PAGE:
SOUTH Africa appears to be losing its status as the preferred investment destination on the continent for international technology companies. That honour, increasingly, is going to Kenya, which may be on the cusp of a technology-fuelled era of economic growth.
When apartheid ended in 1994, there was a flood of investment into South Africa by technology companies. Microsoft, IBM, Intel, Motorola, Xerox, Hewlett-Packard — they all poured millions into establishing local offices to serve not only South Africa, but, often, markets across Southern Africa and even sub-Saharan Africa.
The view was that South Africa was the gateway to the continent. Twenty years later, perceptions are shifting.
In South Africa, economic growth has flatlined. In the technology space, a weak policy-making and regulatory environment, coupled with a disastrous education system, are undermining prospects.
Last year, when IBM decided to set up its first research laboratory in Africa, it chose Kenya. The Kenyan lab joined existing IBM facilities in the US, Switzerland, Israel, Japan, Ireland, India, China, Brazil and Australia. Over the years, the labs have been credited with inventing many of the foundations of the IT industry.
The Kenyan lab, which includes pre-and post-doctoral scientists and researchers from academia, government and industry, would conduct research focused on solving problems relevant to Africa and contribute to the building of a science and technology base for the continent, IBM said.
When Google chairman Eric Schmidt visited Africa in January, he did not travel to South Africa, spending time instead in East Africa and West Africa. In Kenya, he said Nairobi had emerged as a “serious tech hub” and could become the continent’s technology leader.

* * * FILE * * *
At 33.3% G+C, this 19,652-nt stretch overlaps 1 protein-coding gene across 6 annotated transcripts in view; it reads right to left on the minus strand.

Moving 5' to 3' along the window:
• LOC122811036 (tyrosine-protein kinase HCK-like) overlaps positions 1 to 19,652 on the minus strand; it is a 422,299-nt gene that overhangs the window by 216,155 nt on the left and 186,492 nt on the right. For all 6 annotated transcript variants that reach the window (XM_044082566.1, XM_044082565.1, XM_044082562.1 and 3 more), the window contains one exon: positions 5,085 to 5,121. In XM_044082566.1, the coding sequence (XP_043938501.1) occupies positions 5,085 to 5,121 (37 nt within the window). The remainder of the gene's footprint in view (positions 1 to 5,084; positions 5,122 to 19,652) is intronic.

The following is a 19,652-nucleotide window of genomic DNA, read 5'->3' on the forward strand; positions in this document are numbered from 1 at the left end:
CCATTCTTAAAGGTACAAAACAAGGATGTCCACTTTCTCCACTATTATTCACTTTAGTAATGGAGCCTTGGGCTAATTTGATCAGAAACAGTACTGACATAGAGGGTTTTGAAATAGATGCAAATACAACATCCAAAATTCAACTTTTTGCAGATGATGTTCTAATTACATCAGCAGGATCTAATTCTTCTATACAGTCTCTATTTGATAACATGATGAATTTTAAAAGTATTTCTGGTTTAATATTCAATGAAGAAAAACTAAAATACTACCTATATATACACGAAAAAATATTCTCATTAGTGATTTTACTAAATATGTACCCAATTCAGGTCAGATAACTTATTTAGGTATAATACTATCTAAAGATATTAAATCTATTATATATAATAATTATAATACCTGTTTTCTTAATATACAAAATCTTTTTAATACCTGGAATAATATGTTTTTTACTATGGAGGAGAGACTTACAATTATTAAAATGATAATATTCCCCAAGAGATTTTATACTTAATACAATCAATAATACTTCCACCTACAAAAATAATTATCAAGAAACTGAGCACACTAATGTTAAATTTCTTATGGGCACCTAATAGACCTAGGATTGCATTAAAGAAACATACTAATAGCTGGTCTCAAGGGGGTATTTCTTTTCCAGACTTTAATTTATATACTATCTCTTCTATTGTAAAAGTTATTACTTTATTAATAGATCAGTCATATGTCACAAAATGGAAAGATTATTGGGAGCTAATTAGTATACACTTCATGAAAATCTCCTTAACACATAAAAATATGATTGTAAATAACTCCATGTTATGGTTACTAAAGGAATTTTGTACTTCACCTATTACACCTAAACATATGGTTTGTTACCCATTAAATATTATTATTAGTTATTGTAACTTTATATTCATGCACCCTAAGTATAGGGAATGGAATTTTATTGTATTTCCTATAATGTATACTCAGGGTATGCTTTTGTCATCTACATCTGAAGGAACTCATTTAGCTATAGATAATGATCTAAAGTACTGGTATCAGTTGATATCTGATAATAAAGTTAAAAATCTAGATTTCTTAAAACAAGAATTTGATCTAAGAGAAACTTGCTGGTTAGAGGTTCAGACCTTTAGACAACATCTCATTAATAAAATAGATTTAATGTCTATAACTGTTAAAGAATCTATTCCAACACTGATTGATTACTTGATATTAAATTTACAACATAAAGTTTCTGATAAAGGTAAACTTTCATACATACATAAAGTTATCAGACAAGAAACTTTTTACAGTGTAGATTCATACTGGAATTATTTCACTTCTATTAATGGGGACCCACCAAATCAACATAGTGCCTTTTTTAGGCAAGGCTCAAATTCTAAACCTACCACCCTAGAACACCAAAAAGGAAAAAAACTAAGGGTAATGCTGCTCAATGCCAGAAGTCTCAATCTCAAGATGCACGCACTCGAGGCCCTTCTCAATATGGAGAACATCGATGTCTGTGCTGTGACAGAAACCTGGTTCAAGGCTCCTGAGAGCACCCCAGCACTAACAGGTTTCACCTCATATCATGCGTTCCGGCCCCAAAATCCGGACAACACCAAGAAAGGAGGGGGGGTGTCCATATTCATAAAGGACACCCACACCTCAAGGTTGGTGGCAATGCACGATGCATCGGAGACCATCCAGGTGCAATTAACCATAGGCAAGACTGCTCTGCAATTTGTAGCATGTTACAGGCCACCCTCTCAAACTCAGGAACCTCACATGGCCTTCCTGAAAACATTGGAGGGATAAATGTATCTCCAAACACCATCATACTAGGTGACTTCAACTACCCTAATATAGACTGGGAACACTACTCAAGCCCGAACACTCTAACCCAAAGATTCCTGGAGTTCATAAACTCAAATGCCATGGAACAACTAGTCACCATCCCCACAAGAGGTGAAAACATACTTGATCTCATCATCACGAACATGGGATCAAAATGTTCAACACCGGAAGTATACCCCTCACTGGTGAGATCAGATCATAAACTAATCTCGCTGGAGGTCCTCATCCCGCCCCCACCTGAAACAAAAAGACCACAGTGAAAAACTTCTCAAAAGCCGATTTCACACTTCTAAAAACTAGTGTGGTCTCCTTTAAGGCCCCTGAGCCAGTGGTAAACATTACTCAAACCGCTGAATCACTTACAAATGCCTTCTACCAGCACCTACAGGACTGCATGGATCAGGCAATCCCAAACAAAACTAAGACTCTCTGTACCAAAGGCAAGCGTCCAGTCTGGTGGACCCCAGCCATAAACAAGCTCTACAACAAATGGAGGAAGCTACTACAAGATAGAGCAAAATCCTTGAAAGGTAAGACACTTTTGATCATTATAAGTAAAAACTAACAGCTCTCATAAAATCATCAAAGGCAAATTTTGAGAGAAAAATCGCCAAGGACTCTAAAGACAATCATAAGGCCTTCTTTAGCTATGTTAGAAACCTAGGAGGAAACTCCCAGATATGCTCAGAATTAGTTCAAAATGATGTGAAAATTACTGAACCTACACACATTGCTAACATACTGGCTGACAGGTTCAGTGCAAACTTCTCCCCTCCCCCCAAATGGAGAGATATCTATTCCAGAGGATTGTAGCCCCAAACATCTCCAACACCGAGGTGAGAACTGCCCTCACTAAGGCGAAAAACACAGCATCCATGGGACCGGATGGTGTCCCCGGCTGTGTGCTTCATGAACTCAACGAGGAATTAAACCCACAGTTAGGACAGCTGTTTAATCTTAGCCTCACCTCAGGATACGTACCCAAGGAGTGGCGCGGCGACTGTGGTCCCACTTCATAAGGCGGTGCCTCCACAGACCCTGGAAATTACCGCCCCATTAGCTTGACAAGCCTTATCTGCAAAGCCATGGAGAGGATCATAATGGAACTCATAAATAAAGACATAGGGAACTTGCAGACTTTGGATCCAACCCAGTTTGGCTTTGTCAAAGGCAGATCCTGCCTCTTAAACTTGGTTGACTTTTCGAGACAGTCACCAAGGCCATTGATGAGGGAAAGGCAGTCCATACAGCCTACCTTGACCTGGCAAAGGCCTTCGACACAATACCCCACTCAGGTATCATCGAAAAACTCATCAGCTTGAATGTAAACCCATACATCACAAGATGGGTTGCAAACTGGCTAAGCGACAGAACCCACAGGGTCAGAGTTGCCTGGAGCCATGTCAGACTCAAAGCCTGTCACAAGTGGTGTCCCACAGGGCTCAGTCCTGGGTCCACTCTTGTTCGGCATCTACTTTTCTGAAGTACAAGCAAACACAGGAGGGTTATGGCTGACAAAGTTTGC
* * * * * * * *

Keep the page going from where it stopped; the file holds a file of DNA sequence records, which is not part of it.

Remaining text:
He praised the country’s relative political stability (election violence in 2007 and 2008 notwithstanding), its use of the British legal system and its benign climate, saying these all contributed to its attractiveness as an investment destination.
Microsoft chose Kenya as the site of its first “white-spaces” spectrum trial to test the feasibility of using television broadcasting spectrum for broadband. The list goes on.
And it is not only international companies investing in Kenya that have attracted attention. A number of innovations have been developed in Kenya that have garnered international attention. The most celebrated of these is M-Pesa, the mobile banking and commerce platform pioneered by mobile operator Safaricom. M-Pesa has made Kenya an international case study in mobile commerce.
M-Pesa is now used daily by millions of Kenyans to buy goods and receive money. It has since been exported to other markets, although the only other country where it has enjoyed huge success is Tanzania, which also has a poorly developed banking system.
Another Kenyan tech pioneer is Ushahidi, a nonprofit software company created in the wake of the disputed 2007 election. Ushahidi developed open-source software that could be used to collect and visualise information on interactive maps.
The software was used to show outbreaks of violence based on reports submitted by people on the ground, usually using their cellphones.
Kenya’s government is now spearheading efforts to transform the country into Africa’s tech capital. Work has begun on an ambitious technology centre called Konza City that could eventually cost as much as $14.5bn.
If South Africa does not think its position as the continent’s tech leader is not threatened, it should think again.
• McLeod is editor of TechCentral.co.za. Follow him on Twitter @mcleodd
• This article was first published in Sunday Times: Business Times